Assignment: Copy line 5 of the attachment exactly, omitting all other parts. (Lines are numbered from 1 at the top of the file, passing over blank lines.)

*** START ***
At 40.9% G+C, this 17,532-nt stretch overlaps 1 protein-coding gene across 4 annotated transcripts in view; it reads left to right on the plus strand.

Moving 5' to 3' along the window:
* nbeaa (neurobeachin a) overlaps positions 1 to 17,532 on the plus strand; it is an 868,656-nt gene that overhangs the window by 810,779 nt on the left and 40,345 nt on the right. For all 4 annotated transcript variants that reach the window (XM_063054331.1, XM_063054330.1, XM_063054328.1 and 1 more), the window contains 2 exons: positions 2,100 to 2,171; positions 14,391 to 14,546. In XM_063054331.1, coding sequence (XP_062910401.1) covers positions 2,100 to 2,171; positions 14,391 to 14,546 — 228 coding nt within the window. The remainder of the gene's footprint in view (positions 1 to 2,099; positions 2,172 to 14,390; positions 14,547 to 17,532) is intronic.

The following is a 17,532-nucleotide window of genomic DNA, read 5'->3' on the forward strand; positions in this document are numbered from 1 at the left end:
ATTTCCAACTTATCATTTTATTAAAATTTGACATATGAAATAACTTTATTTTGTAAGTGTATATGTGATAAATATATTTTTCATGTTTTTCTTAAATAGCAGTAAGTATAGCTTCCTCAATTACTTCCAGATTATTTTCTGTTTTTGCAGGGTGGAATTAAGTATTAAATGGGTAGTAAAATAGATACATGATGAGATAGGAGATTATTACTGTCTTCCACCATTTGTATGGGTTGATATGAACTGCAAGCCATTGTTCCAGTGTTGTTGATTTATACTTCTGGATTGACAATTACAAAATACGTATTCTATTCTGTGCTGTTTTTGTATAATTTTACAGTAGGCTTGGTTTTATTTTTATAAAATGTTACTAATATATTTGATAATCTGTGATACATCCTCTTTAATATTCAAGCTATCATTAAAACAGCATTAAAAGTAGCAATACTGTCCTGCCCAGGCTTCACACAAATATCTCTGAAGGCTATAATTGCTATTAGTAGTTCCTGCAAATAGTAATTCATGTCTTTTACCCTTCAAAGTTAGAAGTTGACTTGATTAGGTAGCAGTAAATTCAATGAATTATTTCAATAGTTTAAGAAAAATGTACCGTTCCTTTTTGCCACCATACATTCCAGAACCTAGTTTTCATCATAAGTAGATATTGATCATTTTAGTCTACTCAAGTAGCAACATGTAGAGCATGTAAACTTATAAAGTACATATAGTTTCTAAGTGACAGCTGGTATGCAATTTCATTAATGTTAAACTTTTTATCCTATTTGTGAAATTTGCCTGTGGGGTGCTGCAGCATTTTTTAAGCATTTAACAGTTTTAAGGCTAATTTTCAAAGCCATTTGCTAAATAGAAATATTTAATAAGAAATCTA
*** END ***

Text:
ATTTCCAACTTATCATTTTATTAAAATTTGACATATGAAATAACTTTATTTTGTAAGTGTATATGTGATAAATATATTTTTCATGTTTTTCTTAAATAGCAGTAAGTATAGCTTCCTCAATTACTTCCAGATTATTTTCTGTTTTTGCAGGGTGGAATTAAGTATTAAATGGGTAGTAAAATAGATACATGATGAGATAGGAGATTATTACTGTCTTCCACCATTTGTATGGGTTGATATGAACTGCAAGCCATTGTTCCAGTGTTGTTGATTTATACTTCTGGATTGACAATTACAAAATACGTATTCTATTCTGTGCTGTTTTTGTATAATTTTACAGTAGGCTTGGTTTTATTTTTATAAAATGTTACTAATATATTTGATAATCTGTGATACATCCTCTTTAATATTCAAGCTATCATTAAAACAGCATTAAAAGTAGCAATACTGTCCTGCCCAGGCTTCACACAAATATCTCTGAAGGCTATAATTGCTATTAGTAGTTCCTGCAAATAGTAATTCATGTCTTTTACCCTTCAAAGTTAGAAGTTGACTTGATTAGGTAGCAGTAAATTCAATGAATTATTTCAATAGTTTAAGAAAAATGTACCGTTCCTTTTTGCCACCATACATTCCAGAACCTAGTTTTCATCATAAGTAGATATTGATCATTTTAGTCTACTCAAGTAGCAACATGTAGAGCATGTAAACTTATAAAGTACATATAGTTTCTAAGTGACAGCTGGTATGCAATTTCATTAATGTTAAACTTTTTATCCTATTTGTGAAATTTGCCTGTGGGGTGCTGCAGCATTTTTTAAGCATTTAACAGTTTTAAGGCTAATTTTCAAAGCCATTTGCTAAATAGAAATATTTAATAAGAAATCTA